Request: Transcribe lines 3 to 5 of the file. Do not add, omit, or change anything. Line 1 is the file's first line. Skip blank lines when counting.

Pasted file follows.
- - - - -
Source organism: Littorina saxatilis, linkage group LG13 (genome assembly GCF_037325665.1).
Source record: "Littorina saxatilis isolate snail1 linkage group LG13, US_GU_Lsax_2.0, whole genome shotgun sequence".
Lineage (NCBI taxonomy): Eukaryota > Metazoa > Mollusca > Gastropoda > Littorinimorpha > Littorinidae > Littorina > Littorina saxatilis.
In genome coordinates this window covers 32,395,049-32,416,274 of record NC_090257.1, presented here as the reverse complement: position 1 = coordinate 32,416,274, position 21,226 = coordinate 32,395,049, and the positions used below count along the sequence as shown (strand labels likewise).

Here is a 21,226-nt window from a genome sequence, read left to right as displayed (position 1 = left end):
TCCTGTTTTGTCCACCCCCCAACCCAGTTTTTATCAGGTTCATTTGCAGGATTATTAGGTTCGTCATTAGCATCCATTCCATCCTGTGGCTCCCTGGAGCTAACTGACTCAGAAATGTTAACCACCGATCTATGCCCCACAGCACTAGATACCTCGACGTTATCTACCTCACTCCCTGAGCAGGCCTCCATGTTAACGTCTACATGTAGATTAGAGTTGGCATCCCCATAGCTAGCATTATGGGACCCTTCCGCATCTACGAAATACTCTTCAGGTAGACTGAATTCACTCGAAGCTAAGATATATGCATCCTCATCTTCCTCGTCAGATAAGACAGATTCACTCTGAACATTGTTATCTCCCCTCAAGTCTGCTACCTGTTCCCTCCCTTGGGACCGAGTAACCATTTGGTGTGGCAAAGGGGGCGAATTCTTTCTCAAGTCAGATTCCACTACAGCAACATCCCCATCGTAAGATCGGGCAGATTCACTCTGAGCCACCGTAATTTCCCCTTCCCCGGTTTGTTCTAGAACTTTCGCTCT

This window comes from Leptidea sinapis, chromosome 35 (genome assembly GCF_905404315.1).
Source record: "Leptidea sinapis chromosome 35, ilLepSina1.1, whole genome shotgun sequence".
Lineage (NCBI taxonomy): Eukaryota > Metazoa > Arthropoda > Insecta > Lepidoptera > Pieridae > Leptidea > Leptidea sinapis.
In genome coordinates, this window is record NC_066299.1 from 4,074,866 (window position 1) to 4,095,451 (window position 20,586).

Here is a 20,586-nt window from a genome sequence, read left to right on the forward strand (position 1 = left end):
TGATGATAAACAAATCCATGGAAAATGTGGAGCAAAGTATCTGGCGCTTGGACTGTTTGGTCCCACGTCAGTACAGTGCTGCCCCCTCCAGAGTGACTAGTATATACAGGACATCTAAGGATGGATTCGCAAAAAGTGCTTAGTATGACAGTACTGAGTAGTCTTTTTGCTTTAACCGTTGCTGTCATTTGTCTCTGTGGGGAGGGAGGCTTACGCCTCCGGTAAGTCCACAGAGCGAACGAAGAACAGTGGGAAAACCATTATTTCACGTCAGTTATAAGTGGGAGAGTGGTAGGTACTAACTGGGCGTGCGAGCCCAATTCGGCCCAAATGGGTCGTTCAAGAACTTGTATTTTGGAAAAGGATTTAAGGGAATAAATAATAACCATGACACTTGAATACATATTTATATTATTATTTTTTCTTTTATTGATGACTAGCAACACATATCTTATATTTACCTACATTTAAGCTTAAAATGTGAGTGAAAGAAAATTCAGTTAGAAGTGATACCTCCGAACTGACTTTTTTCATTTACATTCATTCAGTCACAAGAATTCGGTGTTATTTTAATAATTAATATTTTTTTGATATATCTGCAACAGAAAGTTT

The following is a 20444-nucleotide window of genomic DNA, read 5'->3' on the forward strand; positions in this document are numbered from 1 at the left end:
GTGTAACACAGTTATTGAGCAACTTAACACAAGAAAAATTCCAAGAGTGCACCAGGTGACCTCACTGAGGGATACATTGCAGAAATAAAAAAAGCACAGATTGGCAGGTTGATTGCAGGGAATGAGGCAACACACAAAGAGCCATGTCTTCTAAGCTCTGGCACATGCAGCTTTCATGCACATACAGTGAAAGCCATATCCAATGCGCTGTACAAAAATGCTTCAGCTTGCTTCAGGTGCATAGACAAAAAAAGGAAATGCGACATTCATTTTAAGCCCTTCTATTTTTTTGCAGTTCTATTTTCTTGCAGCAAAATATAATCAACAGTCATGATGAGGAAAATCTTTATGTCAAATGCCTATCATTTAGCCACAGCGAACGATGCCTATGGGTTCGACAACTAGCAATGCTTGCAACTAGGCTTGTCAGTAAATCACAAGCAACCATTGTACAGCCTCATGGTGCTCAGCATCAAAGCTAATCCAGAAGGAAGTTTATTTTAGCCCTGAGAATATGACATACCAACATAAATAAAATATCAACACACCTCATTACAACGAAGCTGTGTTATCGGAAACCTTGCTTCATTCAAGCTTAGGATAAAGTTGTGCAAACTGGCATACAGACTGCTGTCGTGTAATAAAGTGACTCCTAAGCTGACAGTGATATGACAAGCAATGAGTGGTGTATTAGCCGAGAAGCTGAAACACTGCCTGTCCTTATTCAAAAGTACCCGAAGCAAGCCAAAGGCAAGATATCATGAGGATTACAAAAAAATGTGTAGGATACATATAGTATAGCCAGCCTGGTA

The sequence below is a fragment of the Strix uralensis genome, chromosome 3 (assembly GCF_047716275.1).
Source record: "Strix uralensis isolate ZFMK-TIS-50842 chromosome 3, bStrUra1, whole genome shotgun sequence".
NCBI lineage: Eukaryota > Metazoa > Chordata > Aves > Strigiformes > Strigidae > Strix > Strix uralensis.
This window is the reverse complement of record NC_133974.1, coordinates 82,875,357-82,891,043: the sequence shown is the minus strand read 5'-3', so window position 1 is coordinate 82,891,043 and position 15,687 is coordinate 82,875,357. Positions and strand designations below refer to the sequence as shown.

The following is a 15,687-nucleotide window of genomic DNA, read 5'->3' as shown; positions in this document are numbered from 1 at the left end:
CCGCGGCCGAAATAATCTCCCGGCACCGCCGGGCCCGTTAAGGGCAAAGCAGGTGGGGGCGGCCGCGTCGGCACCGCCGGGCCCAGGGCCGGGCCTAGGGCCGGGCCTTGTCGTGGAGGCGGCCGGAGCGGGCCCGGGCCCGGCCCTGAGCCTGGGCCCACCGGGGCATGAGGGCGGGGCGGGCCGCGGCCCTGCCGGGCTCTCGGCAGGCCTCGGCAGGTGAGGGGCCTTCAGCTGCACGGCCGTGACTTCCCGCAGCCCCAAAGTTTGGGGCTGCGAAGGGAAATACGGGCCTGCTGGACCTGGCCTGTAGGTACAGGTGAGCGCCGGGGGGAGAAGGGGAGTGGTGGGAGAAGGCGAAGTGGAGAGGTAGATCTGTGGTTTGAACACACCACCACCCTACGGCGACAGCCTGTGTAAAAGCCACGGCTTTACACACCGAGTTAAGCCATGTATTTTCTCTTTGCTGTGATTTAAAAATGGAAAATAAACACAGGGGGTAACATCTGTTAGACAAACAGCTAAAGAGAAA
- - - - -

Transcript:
Lineage (NCBI taxonomy): Eukaryota > Metazoa > Mollusca > Gastropoda > Littorinimorpha > Littorinidae > Littorina > Littorina saxatilis.
In genome coordinates this window covers 32,395,049-32,416,274 of record NC_090257.1, presented here as the reverse complement: position 1 = coordinate 32,416,274, position 21,226 = coordinate 32,395,049, and the positions used below count along the sequence as shown (strand labels likewise).

Here is a 21,226-nt window from a genome sequence, read left to right as displayed (position 1 = left end):